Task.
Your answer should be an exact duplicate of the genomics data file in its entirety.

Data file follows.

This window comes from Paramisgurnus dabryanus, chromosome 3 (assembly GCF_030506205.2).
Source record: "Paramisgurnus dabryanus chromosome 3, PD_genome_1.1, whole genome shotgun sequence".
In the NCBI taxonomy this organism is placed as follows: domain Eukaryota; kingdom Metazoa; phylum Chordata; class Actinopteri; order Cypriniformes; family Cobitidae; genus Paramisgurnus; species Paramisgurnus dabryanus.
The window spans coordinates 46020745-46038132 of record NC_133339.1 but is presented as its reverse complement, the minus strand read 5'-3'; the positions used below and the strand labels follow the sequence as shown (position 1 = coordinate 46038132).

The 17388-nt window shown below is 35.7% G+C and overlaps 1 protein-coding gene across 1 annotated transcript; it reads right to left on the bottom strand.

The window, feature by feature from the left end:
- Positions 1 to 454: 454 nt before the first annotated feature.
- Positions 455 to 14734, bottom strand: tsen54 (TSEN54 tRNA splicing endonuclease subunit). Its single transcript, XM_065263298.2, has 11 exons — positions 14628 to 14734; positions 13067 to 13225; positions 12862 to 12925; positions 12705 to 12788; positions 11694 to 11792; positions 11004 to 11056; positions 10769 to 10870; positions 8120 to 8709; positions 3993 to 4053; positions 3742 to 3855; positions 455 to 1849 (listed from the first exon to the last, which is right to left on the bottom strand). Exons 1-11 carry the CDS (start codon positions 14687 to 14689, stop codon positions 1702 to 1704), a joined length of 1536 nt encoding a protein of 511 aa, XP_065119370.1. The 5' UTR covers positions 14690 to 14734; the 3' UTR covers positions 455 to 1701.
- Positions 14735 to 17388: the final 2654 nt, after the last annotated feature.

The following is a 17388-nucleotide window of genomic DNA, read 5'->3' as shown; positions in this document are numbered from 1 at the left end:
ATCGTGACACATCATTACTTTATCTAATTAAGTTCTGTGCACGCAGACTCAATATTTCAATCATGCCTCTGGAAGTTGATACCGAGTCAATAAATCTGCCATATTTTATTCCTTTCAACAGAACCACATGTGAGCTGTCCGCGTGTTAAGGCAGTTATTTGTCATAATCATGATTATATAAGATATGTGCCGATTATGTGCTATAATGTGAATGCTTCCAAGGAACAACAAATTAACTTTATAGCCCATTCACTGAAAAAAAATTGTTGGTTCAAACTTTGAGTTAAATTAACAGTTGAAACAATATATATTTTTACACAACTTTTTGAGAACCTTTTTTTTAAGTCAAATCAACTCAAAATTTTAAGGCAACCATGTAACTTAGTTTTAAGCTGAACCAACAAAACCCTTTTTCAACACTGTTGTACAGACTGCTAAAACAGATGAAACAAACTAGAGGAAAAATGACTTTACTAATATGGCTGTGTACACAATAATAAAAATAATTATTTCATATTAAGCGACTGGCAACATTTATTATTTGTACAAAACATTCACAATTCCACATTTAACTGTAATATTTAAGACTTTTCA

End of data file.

This window comes from Paramisgurnus dabryanus, chromosome 3 (assembly GCF_030506205.2).
Source record: "Paramisgurnus dabryanus chromosome 3, PD_genome_1.1, whole genome shotgun sequence".
In the NCBI taxonomy this organism is placed as follows: domain Eukaryota; kingdom Metazoa; phylum Chordata; class Actinopteri; order Cypriniformes; family Cobitidae; genus Paramisgurnus; species Paramisgurnus dabryanus.
The window spans coordinates 46020745-46038132 of record NC_133339.1 but is presented as its reverse complement, the minus strand read 5'-3'; the positions used below and the strand labels follow the sequence as shown (position 1 = coordinate 46038132).

The 17388-nt window shown below is 35.7% G+C and overlaps 1 protein-coding gene across 1 annotated transcript; it reads right to left on the bottom strand.

The window, feature by feature from the left end:
- Positions 1 to 454: 454 nt before the first annotated feature.
- Positions 455 to 14734, bottom strand: tsen54 (TSEN54 tRNA splicing endonuclease subunit). Its single transcript, XM_065263298.2, has 11 exons — positions 14628 to 14734; positions 13067 to 13225; positions 12862 to 12925; positions 12705 to 12788; positions 11694 to 11792; positions 11004 to 11056; positions 10769 to 10870; positions 8120 to 8709; positions 3993 to 4053; positions 3742 to 3855; positions 455 to 1849 (listed from the first exon to the last, which is right to left on the bottom strand). Exons 1-11 carry the CDS (start codon positions 14687 to 14689, stop codon positions 1702 to 1704), a joined length of 1536 nt encoding a protein of 511 aa, XP_065119370.1. The 5' UTR covers positions 14690 to 14734; the 3' UTR covers positions 455 to 1701.
- Positions 14735 to 17388: the final 2654 nt, after the last annotated feature.

The following is a 17388-nucleotide window of genomic DNA, read 5'->3' as shown; positions in this document are numbered from 1 at the left end:
ATCGTGACACATCATTACTTTATCTAATTAAGTTCTGTGCACGCAGACTCAATATTTCAATCATGCCTCTGGAAGTTGATACCGAGTCAATAAATCTGCCATATTTTATTCCTTTCAACAGAACCACATGTGAGCTGTCCGCGTGTTAAGGCAGTTATTTGTCATAATCATGATTATATAAGATATGTGCCGATTATGTGCTATAATGTGAATGCTTCCAAGGAACAACAAATTAACTTTATAGCCCATTCACTGAAAAAAAATTGTTGGTTCAAACTTTGAGTTAAATTAACAGTTGAAACAATATATATTTTTACACAACTTTTTGAGAACCTTTTTTTTAAGTCAAATCAACTCAAAATTTTAAGGCAACCATGTAACTTAGTTTTAAGCTGAACCAACAAAACCCTTTTTCAACACTGTTGTACAGACTGCTAAAACAGATGAAACAAACTAGAGGAAAAATGACTTTACTAATATGGCTGTGTACACAATAATAAAAATAATTATTTCATATTAAGCGACTGGCAACATTTATTATTTGTACAAAACATTCACAATTCCACATTTAACTGTAATATTTAAGACTTTTCA